DiscoverCounselor Toolbox PodcastEnhancing Trauma Resiliency
Enhancing Trauma Resiliency

Enhancing Trauma Resiliency

Update: 2020-03-28


482 – Enhancing Trauma Resiliency

Dr. Dawn-Elise Snipes, PhD, LPC-MHSP, LMHC

Executive Director, AllCEUs Counselor Education

Host: Counselor Toolbox Podcast

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Enhancing Trauma Resiliency


– Learn about the effects of acute and intergenerational trauma

– Review risk and protective factors for PTSD

– Identify strategies to enhance resiliency in persons who have experienced past trauma

Effects of Lack of Resilience from Primary and Intergenerational Trauma

– Anxiety and Depression


– Addictions

– Personality Disorders

– Relationship Issues

– Poverty / Reduced Success

– Stress Related Physical Health Problems

– Intergenerational Trauma

– Attachment Issues

– Pessimism

– Rigid Thinking

– Lack of Psychological Flexibility

Signs of Resilience

– Optimism / Pessimism

– Empowerment / Helplessness

– Flexibility / Rigidity

– Confidence / Meekness/Anxiety

– Competence / Incompetence

– Insightfulness / Lack of Insight

– Perseverance / Gives Up Easily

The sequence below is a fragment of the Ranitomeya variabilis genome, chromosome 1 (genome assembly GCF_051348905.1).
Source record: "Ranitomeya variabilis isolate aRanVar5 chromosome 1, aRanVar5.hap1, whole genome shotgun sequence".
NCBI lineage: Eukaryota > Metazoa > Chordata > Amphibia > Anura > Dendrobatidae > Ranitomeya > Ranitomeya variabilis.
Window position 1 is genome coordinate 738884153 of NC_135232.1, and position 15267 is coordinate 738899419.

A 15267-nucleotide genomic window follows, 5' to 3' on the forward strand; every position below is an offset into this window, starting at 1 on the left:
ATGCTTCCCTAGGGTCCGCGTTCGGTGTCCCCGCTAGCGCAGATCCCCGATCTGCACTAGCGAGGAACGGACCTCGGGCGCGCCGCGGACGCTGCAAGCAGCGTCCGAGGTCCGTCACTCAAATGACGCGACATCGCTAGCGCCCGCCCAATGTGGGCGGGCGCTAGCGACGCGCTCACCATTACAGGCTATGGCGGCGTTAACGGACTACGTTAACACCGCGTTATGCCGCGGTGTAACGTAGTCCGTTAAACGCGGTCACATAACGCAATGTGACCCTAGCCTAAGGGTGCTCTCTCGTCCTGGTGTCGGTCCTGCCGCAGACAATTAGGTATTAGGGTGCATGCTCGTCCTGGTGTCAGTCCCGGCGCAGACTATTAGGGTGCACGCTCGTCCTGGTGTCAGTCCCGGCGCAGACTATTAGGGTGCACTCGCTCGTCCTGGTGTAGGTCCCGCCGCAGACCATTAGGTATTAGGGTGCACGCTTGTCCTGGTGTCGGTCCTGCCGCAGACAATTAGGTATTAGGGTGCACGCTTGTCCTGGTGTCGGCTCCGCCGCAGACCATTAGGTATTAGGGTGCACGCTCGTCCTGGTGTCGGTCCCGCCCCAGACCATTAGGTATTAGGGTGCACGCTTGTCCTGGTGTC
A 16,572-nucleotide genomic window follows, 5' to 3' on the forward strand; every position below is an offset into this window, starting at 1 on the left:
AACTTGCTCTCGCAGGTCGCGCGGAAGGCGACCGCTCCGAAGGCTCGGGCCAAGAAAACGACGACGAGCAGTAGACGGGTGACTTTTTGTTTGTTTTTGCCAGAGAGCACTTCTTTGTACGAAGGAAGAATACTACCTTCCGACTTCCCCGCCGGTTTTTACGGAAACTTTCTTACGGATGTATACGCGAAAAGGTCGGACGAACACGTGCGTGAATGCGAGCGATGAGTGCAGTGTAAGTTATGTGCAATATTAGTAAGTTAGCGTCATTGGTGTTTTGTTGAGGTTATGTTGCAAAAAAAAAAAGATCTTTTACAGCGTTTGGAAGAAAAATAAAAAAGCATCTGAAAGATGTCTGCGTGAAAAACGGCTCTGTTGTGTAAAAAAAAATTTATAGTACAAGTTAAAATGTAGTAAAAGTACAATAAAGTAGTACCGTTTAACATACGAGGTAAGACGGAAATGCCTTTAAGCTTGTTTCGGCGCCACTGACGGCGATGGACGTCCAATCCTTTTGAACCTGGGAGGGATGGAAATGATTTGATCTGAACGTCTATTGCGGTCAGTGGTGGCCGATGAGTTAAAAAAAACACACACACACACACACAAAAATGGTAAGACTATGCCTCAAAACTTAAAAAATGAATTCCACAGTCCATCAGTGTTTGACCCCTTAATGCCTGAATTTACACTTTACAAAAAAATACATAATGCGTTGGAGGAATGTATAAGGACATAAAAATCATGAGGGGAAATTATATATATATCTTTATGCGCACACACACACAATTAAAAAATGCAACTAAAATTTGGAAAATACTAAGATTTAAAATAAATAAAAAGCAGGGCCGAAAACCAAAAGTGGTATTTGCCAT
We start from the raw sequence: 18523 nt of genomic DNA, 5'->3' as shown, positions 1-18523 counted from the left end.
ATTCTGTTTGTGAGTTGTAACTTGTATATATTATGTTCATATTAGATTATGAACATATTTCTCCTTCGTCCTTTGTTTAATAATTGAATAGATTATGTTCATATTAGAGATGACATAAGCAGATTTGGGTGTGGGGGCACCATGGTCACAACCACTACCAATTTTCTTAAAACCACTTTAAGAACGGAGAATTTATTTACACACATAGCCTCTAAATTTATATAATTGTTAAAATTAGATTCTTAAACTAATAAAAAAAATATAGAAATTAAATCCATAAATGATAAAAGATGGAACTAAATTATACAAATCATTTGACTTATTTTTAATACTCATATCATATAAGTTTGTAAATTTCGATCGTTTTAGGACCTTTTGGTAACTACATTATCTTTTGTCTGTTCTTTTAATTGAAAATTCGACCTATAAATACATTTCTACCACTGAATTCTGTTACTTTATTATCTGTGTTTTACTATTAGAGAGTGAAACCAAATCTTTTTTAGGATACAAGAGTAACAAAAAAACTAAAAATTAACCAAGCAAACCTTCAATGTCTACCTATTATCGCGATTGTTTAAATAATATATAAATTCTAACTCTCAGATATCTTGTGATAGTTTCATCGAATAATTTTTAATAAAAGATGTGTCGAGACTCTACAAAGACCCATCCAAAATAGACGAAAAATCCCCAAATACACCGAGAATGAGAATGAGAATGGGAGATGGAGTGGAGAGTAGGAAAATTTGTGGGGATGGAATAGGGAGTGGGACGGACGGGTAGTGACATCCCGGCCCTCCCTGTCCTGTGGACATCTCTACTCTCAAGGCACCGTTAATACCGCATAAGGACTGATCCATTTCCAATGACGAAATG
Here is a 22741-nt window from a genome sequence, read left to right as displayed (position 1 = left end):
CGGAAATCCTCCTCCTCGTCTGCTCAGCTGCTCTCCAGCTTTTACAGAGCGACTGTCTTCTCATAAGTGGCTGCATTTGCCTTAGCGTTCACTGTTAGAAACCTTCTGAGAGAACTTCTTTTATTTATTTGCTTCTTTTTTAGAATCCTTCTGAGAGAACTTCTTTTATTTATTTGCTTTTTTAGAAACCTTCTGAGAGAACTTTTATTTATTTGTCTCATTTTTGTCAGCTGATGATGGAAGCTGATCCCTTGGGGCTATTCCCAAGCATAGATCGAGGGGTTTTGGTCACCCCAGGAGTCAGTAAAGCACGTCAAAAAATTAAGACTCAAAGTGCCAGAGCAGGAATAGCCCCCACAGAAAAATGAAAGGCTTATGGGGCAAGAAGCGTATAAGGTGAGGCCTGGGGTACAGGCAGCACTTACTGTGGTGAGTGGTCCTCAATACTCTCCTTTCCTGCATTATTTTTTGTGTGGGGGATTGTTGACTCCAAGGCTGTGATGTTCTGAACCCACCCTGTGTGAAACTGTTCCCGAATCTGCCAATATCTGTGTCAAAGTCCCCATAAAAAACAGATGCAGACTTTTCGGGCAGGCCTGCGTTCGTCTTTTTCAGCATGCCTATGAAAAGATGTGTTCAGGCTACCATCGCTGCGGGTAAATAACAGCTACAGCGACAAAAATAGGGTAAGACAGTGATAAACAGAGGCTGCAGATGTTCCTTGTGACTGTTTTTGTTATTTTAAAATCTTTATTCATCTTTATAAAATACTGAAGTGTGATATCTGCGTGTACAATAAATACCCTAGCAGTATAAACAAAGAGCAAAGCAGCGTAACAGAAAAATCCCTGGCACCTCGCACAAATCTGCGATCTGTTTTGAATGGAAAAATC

– Perspective / Lack of Perspective

– Self Control / Dysregulation

PTSD Risk Factors

– Age

– Developmental level

– Prior history of trauma

– Prior history of mental health or substance abuse issues (including autism and FASD)

– Number of stressors in the prior 6 months

– Availability of social support within 4/24/72 hours

– Effective problem solving & coping skills

– Effective distress tolerance skills

Protective Factors

– Psychological Flexibility

Protective Factors

– Mindfulness

– The awareness of the present moment and ones needs in the moment without judgement

– Activities

– 5-4-3-2-1

– What’s in the Room

– Word’s in a Word

– Scavenger Hunt – (i.e. All things green)

– Noticing Log

Protective Factors

– Mindfulness/Vulnerability Prevention

– Morning/Evening (Whiteboard) Mindfulness

Protective Factors

– Mindfulness

– Evening

– How do I feel physically-

– Do I have pain anywhere-

– What am I thinking about the most-

– How do I feel emotionally-

– What is one thing I am grateful for today-

– What do I need to do so I can get relaxed enough to go to sleep-

Distress Tolerance / Self Control

– Activities

– Contribute

– Comparisons (to when you were in a worse state, to how things could be worse)

– Emotions

– Push Away

– Thoughts

– Sensations

Framing/Perspective Skills

– What is the evidence for and against that fear or belief-

– Am I considering the big picture (all the factors)

– My active part

– My current situation and vulnerabilities that contributed

– Other people’s active part in it

– Transference issues

– Am I catastrophizing/confusing high and low probability events

Problem Solving Skills

– Brainstorming– (Hand drawing for children, mind-map for adults)

– Ask someone who has been through it

– How does this keep me from moving closer to my goals and what can I do about it-


– Helps people learn that things won’t always go the way they want, BUT it doesn’t mean it will be awful.